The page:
Friedrich Nietzsche's On the Genealogy of Morality is a sustained feat of incisive interpretation. Well known as one of Nietzsche's greatest works, and as one of the most important books of nineteenth-century philosophy, On the Genealogy of Morality also provided the inspiration for the methodologies of several key philosophers of the modern age. Michel Foucault and Judith Butler, among others, cite Nietzsche as an influence specifically because of the interpretative techniques laid out in this work - techniques which are a model for the ways in which interpretation can be used to power critical thinking of the highest order.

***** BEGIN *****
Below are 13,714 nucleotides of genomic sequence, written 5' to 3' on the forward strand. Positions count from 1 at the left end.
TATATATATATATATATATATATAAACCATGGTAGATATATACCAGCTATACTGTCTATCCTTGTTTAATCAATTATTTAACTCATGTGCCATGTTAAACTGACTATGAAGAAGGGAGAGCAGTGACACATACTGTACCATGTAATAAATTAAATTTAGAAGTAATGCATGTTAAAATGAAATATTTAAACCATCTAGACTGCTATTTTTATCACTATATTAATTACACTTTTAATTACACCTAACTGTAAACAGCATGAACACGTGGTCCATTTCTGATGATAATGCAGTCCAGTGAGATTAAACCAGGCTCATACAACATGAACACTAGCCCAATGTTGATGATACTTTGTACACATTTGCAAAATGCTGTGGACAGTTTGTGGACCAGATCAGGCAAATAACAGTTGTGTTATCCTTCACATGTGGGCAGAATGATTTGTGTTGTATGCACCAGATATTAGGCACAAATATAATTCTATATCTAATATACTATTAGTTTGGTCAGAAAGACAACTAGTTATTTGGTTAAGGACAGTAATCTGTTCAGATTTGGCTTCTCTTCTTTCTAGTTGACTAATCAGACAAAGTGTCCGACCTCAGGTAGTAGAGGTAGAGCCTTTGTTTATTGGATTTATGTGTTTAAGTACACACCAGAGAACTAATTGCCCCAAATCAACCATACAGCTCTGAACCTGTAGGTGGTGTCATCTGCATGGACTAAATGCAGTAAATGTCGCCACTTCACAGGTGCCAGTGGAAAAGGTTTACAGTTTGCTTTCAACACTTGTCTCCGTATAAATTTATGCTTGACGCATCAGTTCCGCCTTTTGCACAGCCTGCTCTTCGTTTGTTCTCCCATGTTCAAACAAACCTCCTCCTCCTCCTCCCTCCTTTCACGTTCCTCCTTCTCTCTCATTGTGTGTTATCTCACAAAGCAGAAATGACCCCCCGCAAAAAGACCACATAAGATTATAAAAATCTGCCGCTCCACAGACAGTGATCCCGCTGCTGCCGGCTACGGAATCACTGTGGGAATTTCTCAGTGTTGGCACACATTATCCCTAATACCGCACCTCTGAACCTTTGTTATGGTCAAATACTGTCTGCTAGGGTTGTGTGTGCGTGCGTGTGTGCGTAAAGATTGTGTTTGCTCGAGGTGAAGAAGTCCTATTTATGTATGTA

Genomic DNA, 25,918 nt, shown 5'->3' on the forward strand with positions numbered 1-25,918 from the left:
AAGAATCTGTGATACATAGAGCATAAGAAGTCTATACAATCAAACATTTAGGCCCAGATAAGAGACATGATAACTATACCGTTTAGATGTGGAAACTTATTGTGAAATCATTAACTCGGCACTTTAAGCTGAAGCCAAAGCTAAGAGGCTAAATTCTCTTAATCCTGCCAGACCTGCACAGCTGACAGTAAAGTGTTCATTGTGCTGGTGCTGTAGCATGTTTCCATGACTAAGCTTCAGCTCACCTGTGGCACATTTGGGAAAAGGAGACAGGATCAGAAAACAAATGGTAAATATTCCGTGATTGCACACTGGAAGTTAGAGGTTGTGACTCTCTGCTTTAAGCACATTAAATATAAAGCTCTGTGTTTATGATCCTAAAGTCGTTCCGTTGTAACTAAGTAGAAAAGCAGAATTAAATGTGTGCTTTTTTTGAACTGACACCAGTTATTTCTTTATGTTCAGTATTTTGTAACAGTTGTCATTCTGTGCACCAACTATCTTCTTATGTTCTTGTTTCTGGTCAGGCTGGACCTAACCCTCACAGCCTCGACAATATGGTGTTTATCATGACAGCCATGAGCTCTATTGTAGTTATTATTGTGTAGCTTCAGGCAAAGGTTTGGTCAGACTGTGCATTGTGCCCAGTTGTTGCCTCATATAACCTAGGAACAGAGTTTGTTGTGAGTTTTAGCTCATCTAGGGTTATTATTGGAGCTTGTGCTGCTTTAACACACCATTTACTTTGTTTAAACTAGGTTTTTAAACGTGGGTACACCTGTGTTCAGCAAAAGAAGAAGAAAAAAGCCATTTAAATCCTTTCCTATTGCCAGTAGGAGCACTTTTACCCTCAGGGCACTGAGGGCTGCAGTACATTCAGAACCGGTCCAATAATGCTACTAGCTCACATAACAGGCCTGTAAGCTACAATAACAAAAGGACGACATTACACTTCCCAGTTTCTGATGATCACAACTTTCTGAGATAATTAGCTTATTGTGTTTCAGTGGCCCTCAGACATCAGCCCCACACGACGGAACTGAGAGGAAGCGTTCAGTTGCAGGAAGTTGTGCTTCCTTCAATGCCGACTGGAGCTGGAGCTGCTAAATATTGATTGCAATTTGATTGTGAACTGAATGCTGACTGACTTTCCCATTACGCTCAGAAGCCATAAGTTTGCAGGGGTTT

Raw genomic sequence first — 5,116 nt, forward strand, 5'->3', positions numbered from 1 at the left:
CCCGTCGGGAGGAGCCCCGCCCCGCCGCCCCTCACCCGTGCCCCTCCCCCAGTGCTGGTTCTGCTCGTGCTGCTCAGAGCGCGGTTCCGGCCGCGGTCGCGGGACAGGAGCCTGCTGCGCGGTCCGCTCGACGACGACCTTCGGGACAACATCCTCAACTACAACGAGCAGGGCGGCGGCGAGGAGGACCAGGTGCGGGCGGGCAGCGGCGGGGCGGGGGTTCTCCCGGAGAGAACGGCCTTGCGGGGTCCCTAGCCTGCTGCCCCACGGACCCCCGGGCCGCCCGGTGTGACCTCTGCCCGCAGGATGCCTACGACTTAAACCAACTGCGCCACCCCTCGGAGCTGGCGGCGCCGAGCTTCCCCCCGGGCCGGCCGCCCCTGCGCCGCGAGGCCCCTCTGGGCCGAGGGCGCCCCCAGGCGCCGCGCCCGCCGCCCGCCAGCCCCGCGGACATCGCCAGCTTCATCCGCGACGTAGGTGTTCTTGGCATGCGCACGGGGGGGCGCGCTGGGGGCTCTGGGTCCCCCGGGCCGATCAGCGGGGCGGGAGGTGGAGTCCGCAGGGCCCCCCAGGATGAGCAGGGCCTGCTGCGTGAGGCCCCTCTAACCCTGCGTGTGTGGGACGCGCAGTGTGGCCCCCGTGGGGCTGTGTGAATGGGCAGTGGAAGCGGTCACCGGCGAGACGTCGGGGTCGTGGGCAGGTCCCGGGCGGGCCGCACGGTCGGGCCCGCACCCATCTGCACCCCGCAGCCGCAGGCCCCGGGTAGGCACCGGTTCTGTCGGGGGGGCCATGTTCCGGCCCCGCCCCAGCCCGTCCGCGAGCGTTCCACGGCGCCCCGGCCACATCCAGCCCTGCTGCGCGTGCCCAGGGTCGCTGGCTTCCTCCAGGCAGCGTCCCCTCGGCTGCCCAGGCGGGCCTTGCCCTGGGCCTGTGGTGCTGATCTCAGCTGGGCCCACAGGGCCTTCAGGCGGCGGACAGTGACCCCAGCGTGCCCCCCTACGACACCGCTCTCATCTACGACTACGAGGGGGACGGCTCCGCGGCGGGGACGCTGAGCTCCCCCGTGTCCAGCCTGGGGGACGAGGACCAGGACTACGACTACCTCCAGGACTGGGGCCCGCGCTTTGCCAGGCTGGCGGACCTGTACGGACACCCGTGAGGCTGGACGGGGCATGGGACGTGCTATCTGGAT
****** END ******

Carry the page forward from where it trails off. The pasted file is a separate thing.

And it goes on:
The key aspects of interpretation are understanding, clarifying, and questioning definitions; what Nietzsche brings to the process is a sense of how important context, history and culture are to understanding any term. In the case of morals, for instance, he argues that if we are to truly understand what we mean by "good" or "evil," we cannot ever assume the two concepts have a stable meaning, outside of a given moment in history. Indeed, to understand what they mean now, and might mean in the future, we need to trace the genealogy of concepts back to their very roots - a feat of interpretation that Nietzsche undertakes masterfully.